15. Aqueous-phase disappearance of atrazine, metolachlor, and chlorpyrifos in laboratory aquaria and outdoor macrocosms.

    PubMed

    Mazanti, L; Rice, C; Bialek, K; Sparling, D; Stevenson, C; Johnson, W E; Kangas, P; Rheinstein, J

    2003-01-01

    Dissipation processes are described for a combination of commonly used pesticides-atrazine (6-chloro-4-ethylamino-6-isopropylamino- s-triazine), metolachlor (2-chloro- N-[2-ethyl-6-methyl-phenyl]- N-[2-methoxy-1-methylethyl] acetamide), and chlorpyrifos ( O-O diethyl O-[3,5,6-trichloro-2-pyridinyl] phosphorothioate)-in a laboratory and outdoor pond systems. Dosing rates and timing were designed to duplicate those common in the mid-Atlantic Coastal Plain, USA. Treatments ranged from 2 and 2.5 mg/L to 0.2 and 0.25 mg/L respectively for atrazine and metolachlor, and chlorpyrifos was added at 1.0 and 0.1 mg/L in the aquaria and at 0.1 mg/L in the outdoor macrocosms. Chlorpyrifos disappearance was rapid in all of the systems and followed a two-phase sequence. Initial half-lives varied from 0.16 day to 0.38 day and showed similar rates in the aquaria and the outdoor systems. The second phase of the chlorpyrifis loss pattern was slower (18-20 days) in all the treatments except for the low herbicide treatment in the outdoor test, where it was 3.4 days. Compared to the outdoor system, herbicide losses were much slower in the aquaria, e.g., 150 days for atrazine and 55 days for metolachlor, and no appreciable loss of herbicide was apparent in the high-treated aquaria. In the outdoor systems, the half-lives for the low herbicide treatment were 27 days and 12 days, respectively, for atrazine and metolachlor, and 48 and 20 days, respectively for the high herbicide-treated pond. Very low levels of CIAT (6-amino-2-chloro-4-iso-propylamino- s-triazine) and CEAT (2-chloro-4-ethylamino-6-ethylamino- s-triazine), degradation products of atrazine, were observed in the outdoor studies.

  16. Biochar characteristics produced from rice husks and their sorption properties for the acetanilide herbicide metolachlor.

    PubMed

    Wei, Lan; Huang, Yufen; Li, Yanliang; Huang, Lianxi; Mar, Nyo Nyo; Huang, Qing; Liu, Zhongzhen

    2017-02-01

    Rice husk biochar (RHBC) was prepared for use as adsorbents for the herbicide metolachlor. The characteristics and sorption properties of metolachlor adsorbed by the RHBC prepared at different pyrolysis temperatures were determined by analysis of physico-chemical characteristics, Fourier transform infrared spectroscopy (FTIR), Boehm titration, scanning electron microscopy (SEM), and thermodynamics and kinetics adsorption. With increasing pyrolysis temperature, the RHBC surface area greatly increased (from 2.57 to 53.08 m(2) g(-1)). RHBC produced at the highest temperature (750 °C) had the greatest surface area; SEM also showed the formation of a porous surface on RH-750 biochar. The sorption capacity of RHBC also increased significantly with increasing pyrolysis temperature and was characterized by the Freundlich constant K f for the adsorption capacity increasing from 125.17-269.46 (pyrolysis at 300 °C) to 339.94-765.24 (pyrolysis at 750 °C). The results indicated that the surface area and pore diameter of RHBC produced with high pyrolysis temperature (i.e., 750 °C) had the greatest impact on the adsorption of metolachlor. The FTIR, Boehm titration, and SEM analysis showed that the greatest number of surface groups were on RHBC produced at the lowest temperature (300 °C). The biochars produced at different pyrolysis temperatures had different mechanisms of adsorbing metolachlor, which exhibited a transition from hydrogen bonds dominant at low pyrolytic temperature to pore-filling dominant at higher pyrolytic temperature.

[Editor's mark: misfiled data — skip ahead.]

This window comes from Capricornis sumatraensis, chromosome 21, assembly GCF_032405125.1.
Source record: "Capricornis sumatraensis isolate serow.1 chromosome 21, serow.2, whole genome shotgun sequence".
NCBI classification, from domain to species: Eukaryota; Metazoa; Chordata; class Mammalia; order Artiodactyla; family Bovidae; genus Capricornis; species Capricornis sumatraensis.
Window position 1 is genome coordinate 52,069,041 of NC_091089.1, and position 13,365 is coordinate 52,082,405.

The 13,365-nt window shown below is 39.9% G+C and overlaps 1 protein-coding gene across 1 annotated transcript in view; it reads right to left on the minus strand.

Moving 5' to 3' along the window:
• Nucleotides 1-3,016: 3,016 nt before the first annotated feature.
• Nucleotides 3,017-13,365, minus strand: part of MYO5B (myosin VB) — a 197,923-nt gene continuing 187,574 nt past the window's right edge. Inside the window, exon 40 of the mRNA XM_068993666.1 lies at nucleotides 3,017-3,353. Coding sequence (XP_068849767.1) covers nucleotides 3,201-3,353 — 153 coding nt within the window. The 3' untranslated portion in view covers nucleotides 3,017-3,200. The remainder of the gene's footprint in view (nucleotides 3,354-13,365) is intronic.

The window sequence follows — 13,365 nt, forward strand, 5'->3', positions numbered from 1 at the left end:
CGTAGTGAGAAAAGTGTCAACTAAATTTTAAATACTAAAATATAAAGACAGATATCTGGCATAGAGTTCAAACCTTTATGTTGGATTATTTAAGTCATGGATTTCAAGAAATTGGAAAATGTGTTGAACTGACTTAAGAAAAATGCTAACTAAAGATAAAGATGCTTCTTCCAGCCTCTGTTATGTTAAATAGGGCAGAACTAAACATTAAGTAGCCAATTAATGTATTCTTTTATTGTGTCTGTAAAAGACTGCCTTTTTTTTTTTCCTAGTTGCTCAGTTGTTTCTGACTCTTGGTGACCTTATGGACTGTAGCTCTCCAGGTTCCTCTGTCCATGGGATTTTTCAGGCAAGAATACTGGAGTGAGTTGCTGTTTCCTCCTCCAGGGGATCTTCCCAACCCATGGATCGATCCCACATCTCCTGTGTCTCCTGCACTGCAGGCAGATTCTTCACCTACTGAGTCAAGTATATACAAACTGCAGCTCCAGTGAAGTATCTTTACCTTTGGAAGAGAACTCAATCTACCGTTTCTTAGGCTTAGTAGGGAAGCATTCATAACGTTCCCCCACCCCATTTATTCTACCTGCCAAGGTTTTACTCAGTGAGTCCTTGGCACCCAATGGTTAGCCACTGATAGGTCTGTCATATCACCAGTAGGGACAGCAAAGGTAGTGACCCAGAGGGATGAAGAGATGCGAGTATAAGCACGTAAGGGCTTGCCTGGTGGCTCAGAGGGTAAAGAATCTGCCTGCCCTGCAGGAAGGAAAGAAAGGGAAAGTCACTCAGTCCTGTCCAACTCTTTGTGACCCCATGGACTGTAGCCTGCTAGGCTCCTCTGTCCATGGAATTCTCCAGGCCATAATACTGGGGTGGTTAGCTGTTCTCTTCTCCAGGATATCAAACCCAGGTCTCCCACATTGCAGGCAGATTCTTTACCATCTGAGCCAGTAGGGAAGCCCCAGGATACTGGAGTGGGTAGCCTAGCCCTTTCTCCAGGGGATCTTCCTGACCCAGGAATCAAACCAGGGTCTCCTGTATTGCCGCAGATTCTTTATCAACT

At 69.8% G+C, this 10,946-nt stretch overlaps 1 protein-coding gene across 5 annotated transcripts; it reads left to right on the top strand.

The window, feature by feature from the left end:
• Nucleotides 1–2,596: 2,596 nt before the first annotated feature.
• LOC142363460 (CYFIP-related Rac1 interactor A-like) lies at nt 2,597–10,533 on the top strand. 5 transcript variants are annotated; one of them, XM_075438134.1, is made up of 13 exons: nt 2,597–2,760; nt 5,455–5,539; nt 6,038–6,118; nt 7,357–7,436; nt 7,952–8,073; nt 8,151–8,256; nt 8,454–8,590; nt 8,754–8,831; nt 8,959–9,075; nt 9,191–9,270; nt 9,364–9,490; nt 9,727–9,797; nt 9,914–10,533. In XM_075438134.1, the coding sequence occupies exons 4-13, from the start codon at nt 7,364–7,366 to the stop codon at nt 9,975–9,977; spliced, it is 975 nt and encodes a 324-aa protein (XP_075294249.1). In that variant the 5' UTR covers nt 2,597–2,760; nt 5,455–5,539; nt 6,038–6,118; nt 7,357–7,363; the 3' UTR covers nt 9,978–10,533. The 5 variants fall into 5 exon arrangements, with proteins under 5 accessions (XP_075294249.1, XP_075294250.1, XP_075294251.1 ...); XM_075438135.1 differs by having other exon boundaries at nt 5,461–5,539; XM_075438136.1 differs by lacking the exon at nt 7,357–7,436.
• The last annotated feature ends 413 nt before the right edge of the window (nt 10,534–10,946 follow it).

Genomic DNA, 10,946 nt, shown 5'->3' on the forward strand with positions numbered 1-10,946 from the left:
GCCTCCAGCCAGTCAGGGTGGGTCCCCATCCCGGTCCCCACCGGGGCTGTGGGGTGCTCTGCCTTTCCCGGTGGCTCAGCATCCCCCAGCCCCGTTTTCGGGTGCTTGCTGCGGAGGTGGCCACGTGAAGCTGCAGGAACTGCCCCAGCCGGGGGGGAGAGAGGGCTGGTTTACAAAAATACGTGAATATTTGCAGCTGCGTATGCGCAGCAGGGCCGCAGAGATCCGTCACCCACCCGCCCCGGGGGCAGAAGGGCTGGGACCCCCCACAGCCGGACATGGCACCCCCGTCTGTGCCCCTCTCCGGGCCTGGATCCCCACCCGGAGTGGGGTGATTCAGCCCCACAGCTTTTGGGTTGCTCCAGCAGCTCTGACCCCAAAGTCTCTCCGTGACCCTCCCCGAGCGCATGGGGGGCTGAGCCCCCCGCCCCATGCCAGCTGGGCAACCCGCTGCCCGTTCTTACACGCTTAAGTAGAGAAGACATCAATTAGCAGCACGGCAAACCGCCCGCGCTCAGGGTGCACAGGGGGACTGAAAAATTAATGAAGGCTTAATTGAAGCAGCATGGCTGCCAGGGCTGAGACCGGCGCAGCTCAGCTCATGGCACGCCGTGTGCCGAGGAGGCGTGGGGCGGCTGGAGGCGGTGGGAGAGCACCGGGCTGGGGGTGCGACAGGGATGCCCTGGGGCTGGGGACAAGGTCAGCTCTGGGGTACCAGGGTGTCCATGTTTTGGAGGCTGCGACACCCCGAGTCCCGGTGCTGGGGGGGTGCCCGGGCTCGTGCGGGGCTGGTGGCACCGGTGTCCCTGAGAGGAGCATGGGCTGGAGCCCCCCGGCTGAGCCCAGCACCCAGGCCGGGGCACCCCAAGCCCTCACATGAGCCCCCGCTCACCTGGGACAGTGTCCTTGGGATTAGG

17. Aqueous-phase disappearance of atrazine, metolachlor, and chlorpyrifos in laboratory aquaria and outdoor macrocosms

    USGS Publications Warehouse

    Mazanti, L.; Rice, C.; Bialek, K.; Sparling, D.; Stevenson, C.; Johnson, W.E.; Kangas, P.; Rheinstein, J.

    2003-01-01

    Dissipation processes are described for a combination of commonly used pesticides--atrazine (6-chloro-4--ethylamino-6-isopropylamino-s-triazine), metolachlor (2-chloro-N-[2-ethyl-6-methyl-phenyl]-N-[2-methoxy-l-methylethyl] acetamide), and chlorpyrifos (O-O diethyl O-[3,5,6-trichloro-2-pyridinyl] phosphorothioate)--in a laboratory and outdoor pond systems. Dosing rates and timing were designed to duplicate those common in the mid-Atlantic Coastal Plain, USA. Treatment ranged from 2 and 2.5 mg/L to 0.2 and 0.25 mg/L respectively for atrazine and metolachlor, and chlorpyrifos was added at 1.0 and 0.1 mg/L in the aquaria and at 0.1 mg/L in the outdoor macrocosms. Chlorpyrifos disappearance was rapid in all of the systems and followed a two-phase sequence. Initial half-lives varied from 0.16 da), to 0.38 day and showed similar rates in the aquaria and the outdoor systems. The second phase of the chlorpyrifos loss pattern was slower (18-20 days) in all the treatments except for the low herbicide treatment in the outdoor test, where it was 3.4 days. Compared to the outdoor system, herbicide losses were much slower in the aquaria, e.g., 150 days for atrazine and 55 days for metolachlor, and no appreciable loss of herbicide was apparent in the high-treated aquaria. In the outdoor systems, the half-lives for the low herbicide treatment were 27 days and 12 days, respectively, for atrazine and metolachlor, and 48 and 20 days, respectively for the high herbicide-treated pond. Very low levels of CIAT (6-amino-2-chloro-4-iso-propylamino-s-triazine) and CEAT (2-chloro-4-ethylamino-6-ethylamino-s-triazine), degradation products of atrazine, were observed in the outdoor studies.